Pawn loans are one of the earliest forms of lending, with the first seen in ancient China and early Greek and Roman civilizations somewhere around 3000 years ago. It’s likely that Columbus’s journey to America back in 1492 was financed through a pawn loan. Queen Isabella of Spain is rumored to have pawned the crown jewels in order to get the money the explorer needed. Pawnbrokers even have ties to the much loved St. Nicholas, also known as the patron saint of pawnbroking. The three golden balls used as the symbol of a pawn shop are taken from the story of St. Nicholas leaving three bags of gold for a poor man to use as dowries for his three daughters.
The first pawn shops to actually identify themselves as such in the United States were established sometime in the early 19th century. While these pawn shops looked much different from today’s modern pawn shops where people commonly pawn diamond jewelry, Rolex watches and gold, they still operated under the same basic premise – an equal opportunity lender to any who had valuable, resalable collateral for the time.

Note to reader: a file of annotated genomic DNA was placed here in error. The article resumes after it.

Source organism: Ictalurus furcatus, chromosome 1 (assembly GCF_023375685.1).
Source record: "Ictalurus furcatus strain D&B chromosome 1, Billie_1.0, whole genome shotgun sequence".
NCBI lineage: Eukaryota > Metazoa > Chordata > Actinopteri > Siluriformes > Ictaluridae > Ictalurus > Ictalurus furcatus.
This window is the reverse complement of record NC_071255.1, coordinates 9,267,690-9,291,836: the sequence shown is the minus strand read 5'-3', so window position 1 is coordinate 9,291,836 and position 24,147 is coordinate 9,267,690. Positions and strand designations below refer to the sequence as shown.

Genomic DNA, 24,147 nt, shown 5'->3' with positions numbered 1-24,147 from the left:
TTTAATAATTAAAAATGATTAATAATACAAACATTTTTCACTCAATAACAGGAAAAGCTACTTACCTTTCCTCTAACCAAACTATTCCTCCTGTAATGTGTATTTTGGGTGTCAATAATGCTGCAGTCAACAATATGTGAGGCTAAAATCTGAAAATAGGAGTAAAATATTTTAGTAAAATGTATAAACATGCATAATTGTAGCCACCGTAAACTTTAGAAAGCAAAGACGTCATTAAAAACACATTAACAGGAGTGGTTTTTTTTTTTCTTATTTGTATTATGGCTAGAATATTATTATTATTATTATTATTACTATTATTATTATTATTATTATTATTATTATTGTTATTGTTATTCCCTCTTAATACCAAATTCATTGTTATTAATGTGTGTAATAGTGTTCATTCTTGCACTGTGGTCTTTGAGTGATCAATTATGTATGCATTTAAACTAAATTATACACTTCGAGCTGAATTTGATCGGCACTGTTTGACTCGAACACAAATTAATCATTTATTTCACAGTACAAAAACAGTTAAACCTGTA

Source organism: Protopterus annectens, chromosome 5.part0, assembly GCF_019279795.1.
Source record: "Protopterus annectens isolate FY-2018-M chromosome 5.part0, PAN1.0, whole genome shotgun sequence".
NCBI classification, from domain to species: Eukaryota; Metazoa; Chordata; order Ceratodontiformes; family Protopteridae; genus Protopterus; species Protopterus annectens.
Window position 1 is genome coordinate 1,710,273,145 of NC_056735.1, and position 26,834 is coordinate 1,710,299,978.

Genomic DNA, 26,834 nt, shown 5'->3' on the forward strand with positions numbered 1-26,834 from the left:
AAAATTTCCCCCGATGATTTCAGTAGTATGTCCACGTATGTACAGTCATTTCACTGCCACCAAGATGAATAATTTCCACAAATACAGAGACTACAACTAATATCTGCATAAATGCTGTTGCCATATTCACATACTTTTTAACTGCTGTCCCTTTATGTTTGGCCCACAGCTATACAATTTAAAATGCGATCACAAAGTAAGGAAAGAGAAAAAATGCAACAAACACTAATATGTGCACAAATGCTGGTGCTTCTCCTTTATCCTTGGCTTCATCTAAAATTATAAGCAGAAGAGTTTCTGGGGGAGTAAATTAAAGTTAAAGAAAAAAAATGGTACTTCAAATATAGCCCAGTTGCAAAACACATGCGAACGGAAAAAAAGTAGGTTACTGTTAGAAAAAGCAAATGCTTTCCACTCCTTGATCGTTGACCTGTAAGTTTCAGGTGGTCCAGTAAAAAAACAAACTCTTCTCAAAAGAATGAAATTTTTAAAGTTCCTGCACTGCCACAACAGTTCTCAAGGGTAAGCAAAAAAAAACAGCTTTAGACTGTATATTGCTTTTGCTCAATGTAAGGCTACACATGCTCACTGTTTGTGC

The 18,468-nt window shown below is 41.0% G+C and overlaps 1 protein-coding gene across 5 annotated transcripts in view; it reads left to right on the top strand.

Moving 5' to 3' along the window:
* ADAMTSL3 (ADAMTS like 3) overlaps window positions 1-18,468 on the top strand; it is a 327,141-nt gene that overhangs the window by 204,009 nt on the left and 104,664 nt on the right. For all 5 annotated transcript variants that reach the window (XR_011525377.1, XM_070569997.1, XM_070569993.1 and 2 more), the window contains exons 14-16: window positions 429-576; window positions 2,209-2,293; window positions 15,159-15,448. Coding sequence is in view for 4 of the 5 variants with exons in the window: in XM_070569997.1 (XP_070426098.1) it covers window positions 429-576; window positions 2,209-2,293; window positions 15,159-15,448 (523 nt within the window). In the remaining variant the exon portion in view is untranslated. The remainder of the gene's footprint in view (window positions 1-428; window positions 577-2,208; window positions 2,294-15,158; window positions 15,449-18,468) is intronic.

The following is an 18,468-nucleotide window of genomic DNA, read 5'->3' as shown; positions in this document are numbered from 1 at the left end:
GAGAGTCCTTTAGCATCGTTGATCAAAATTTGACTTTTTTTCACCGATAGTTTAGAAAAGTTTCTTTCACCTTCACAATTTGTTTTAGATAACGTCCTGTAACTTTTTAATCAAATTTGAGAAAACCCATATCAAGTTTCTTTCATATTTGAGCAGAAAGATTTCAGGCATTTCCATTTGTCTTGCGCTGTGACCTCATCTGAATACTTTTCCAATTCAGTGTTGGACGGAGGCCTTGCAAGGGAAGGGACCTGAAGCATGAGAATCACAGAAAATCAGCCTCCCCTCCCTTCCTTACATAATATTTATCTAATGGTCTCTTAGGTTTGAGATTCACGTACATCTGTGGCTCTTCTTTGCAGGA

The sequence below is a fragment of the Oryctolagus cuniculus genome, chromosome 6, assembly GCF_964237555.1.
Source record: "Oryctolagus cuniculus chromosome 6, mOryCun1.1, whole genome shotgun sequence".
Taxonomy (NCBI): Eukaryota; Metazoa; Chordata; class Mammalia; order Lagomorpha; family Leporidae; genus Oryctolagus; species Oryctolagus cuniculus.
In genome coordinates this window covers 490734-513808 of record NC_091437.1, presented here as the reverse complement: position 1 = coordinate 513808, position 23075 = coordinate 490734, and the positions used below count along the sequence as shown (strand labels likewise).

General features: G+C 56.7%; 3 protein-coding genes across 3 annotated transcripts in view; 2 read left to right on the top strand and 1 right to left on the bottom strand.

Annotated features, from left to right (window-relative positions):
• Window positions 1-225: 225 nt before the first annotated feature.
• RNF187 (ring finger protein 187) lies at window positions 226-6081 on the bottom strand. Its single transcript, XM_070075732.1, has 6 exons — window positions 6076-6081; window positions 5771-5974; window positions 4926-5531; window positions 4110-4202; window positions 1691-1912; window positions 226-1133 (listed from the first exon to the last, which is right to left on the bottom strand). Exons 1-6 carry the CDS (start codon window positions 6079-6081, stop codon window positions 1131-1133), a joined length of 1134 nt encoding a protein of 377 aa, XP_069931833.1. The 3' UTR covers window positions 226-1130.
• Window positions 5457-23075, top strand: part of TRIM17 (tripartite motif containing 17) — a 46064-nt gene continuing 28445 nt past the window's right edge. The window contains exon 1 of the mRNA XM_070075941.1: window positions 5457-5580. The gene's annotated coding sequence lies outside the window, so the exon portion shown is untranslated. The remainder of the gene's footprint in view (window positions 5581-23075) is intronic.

Early pawn shops may have accepted winter coats or pots and pans, rather than electronics and jewelry but they still helped individuals get the cash they needed to make ends meet. Pawn shops in urban areas in the United States grew rapidly, due in part to the low wages paid by the growing domestic manufacturing sector.
In the early to mid-1800’s a pawn loan could be crucial for families struggling to pay for food, housing and other basic expenses. Similar to today’s pawn shop uses, business owners were known to use pawn loans in order to make payroll, and even the rich would make use of a pawn shop to help finance a vacation. The reputation of the pawnbroker in public perception is changing again as more and more people have come to need the service in the wake of the struggling economy.